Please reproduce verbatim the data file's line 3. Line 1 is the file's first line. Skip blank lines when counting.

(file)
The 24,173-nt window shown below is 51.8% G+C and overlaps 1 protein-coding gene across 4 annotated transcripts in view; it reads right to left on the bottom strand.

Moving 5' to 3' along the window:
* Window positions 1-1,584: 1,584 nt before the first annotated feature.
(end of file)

* Window positions 1-1,584: 1,584 nt before the first annotated feature.